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Im really sorry OP. You sound heartbroken. As an outsider reading your post, all I can think is how you and your son deserve so so much more. I have two family members with bipolar. I won't minimize the impact but quite frankly, it doesnt give anyone the right to be a complete jerk, use other people, etc. To me, that's called a serious character flaw, not a mental health issue. I can see you have a great deal of empathy and compassion for others. It is probably easy for you to feel sorry for him and blame his behavior on bipolar. It also takes away some of the pain if you can blame bipolar and not him. But seriously, don't waste any more empathy on him. He doesn't deserve you. Someone is out there for you who will love you and treat you with respect. Someone who will treat you as if you have worth, which you do. Someone who will be a decent role model for your son on how you treat people you love and care about. This man is not that person. Yes, there will be loss for you and your son but you shouldn't have to live this way. The pain you and your son are going to endure if you stay will be much worse than the pain of cutting things off. Love yourself enough to realize that you both deserve better.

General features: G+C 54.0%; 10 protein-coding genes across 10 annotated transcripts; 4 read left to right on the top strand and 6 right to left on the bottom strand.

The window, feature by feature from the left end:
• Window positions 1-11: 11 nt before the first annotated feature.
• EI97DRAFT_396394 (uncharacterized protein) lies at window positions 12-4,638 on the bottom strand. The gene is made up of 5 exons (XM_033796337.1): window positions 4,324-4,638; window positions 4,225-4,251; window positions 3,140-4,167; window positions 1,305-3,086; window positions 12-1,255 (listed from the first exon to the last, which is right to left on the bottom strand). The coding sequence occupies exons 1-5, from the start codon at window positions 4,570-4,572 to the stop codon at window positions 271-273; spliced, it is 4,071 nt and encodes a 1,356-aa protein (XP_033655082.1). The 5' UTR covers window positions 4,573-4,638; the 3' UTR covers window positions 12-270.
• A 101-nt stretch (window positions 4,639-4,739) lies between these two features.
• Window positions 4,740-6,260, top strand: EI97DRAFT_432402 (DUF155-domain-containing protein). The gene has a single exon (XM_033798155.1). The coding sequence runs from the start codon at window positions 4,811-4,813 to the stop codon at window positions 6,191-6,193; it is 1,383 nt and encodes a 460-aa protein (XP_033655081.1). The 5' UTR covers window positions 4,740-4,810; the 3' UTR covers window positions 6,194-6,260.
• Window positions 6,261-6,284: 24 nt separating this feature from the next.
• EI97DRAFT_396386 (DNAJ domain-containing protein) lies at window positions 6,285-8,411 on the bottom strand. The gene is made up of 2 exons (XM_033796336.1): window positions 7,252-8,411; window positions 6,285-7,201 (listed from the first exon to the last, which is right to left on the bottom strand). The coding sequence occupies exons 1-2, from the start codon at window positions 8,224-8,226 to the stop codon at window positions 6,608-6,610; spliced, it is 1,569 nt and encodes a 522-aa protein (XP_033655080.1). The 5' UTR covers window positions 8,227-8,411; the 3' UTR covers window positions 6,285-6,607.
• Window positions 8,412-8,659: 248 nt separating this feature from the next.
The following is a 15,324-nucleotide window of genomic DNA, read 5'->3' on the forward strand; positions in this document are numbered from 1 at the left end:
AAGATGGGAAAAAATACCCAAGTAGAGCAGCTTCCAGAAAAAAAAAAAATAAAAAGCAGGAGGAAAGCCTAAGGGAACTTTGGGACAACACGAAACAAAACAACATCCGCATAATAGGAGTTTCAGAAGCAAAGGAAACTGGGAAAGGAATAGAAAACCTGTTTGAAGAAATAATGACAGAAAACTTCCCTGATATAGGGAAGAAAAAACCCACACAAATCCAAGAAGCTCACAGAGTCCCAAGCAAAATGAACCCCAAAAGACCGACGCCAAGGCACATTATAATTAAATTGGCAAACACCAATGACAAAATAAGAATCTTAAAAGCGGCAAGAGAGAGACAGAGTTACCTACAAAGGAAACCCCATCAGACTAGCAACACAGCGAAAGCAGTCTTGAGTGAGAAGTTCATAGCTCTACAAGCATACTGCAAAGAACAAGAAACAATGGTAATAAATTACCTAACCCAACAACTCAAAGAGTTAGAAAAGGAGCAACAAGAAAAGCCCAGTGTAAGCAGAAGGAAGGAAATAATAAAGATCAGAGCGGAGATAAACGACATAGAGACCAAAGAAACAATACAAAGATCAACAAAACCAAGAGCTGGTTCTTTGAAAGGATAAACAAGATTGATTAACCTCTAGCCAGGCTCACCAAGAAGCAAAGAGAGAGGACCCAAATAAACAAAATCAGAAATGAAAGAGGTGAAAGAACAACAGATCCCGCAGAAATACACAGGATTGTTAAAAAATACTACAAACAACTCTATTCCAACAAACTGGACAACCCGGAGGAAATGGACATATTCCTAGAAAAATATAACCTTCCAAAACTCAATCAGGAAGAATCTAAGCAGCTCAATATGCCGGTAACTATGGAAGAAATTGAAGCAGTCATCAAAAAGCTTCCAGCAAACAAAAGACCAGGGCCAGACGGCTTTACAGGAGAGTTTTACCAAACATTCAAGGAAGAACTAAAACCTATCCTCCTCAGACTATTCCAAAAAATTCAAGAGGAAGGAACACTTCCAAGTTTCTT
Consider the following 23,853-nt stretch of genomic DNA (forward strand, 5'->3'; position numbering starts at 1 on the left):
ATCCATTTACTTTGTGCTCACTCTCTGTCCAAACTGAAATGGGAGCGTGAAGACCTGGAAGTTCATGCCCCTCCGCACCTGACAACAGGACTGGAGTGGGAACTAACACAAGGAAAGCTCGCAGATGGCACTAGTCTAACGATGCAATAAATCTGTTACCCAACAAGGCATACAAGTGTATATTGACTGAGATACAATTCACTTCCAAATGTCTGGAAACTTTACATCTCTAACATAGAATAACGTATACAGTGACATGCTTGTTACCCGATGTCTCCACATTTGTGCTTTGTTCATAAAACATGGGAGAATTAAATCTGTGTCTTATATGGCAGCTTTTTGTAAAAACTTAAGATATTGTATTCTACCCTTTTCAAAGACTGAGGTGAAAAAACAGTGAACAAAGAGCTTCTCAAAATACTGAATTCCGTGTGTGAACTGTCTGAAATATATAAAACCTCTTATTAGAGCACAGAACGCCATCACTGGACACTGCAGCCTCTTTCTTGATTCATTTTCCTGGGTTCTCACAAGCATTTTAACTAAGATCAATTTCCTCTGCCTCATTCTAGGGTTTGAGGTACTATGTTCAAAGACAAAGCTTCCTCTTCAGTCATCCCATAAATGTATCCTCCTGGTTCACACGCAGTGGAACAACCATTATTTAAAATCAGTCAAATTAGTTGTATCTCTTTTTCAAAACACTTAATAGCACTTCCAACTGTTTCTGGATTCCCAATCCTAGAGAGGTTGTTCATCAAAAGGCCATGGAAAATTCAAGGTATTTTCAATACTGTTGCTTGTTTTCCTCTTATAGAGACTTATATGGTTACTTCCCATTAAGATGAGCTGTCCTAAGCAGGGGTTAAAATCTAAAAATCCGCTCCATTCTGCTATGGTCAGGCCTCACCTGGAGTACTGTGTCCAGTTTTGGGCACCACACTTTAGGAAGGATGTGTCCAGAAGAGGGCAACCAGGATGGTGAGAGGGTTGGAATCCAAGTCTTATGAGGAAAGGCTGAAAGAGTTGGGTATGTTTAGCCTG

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<p>I also hope that I did not come across as minimizing Bipolar disorder. Especially since I <em>have it,</em> and know too well the havoc that it can wreak on life. I will say though that even if his behavior IS driven by the disorder, it just doesn't give him a free pass to make you suffer.</p>
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<p>So sorry.</p>
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<p><img alt="hug2.gif" id="user_yui_3_4_1_2_1331329508005_305" src="http://files.mothering.com/images/smilies/hug2.gif"> </p>
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<br><br><div class="quote-container"><span>Quote:</span>